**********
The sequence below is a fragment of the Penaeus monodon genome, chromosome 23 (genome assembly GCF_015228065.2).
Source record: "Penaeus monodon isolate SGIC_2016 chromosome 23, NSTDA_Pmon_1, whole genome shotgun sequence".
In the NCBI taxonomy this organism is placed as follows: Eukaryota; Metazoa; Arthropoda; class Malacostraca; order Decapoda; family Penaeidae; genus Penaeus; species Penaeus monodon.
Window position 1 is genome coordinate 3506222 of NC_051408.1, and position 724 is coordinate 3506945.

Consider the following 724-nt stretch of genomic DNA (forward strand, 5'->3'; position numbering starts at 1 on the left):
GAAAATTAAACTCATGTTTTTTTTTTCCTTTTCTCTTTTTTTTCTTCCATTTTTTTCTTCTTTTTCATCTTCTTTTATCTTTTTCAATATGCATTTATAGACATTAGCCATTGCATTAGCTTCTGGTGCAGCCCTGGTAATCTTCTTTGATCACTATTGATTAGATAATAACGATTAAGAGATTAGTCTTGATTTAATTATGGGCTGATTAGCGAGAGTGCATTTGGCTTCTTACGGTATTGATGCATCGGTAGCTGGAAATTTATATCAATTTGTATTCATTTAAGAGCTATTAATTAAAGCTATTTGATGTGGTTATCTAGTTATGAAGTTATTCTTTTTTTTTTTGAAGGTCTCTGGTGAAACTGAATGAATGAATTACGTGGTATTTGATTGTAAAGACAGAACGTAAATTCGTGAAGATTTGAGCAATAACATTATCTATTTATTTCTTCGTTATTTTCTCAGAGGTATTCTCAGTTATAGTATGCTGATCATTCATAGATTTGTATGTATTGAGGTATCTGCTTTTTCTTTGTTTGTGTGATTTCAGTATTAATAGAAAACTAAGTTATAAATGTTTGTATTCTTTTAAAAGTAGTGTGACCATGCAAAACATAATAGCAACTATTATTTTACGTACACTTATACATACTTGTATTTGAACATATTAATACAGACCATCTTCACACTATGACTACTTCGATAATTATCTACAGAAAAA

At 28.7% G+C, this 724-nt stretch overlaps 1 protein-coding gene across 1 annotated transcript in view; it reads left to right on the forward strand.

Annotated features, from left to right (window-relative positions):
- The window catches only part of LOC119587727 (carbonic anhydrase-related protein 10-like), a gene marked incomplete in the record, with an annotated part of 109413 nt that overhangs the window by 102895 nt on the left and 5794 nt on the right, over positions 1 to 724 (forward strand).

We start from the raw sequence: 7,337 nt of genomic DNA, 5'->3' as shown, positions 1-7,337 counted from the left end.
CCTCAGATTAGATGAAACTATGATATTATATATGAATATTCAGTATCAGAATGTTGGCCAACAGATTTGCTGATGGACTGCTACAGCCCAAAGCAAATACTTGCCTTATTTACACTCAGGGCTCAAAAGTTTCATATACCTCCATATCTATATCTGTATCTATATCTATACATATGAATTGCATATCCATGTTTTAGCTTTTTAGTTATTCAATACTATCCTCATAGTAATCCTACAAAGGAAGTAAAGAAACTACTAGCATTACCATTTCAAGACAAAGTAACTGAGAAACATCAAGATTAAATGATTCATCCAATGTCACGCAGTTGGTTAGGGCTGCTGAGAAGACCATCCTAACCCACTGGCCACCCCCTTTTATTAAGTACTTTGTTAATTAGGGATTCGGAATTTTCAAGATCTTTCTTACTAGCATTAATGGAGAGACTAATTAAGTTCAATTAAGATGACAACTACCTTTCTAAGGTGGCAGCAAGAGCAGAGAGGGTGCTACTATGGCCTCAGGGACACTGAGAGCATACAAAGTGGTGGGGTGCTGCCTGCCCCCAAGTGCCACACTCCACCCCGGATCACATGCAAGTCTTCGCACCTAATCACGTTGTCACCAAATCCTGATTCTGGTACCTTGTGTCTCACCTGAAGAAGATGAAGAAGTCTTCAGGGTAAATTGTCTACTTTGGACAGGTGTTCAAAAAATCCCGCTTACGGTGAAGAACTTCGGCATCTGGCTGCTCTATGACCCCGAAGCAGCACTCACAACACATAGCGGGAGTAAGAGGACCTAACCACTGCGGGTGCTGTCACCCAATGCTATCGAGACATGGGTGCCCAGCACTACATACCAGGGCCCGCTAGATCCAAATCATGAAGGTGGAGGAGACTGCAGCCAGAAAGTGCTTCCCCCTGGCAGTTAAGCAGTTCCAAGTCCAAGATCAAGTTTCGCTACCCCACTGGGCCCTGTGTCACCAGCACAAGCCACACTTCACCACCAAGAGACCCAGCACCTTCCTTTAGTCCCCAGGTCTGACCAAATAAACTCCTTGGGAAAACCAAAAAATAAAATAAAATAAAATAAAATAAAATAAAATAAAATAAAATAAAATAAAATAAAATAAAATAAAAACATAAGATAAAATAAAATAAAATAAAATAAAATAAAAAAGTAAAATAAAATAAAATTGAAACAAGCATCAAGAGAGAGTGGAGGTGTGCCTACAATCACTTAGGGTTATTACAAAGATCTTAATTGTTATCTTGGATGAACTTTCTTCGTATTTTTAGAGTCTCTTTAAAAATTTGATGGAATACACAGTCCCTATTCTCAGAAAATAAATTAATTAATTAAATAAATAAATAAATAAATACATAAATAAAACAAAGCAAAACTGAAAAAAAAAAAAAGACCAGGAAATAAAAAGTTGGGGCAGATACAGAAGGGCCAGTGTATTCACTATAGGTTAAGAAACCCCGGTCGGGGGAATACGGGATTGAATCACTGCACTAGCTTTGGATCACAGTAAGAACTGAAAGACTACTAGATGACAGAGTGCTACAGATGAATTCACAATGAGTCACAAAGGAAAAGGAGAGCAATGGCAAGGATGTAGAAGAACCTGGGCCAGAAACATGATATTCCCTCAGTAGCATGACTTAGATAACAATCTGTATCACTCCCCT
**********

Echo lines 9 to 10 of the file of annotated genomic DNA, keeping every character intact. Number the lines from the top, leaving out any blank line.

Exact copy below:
- The window catches only part of LOC119587727 (carbonic anhydrase-related protein 10-like), a gene marked incomplete in the record, with an annotated part of 109413 nt that overhangs the window by 102895 nt on the left and 5794 nt on the right, over positions 1 to 724 (forward strand).

We start from the raw sequence: 7,337 nt of genomic DNA, 5'->3' as shown, positions 1-7,337 counted from the left end.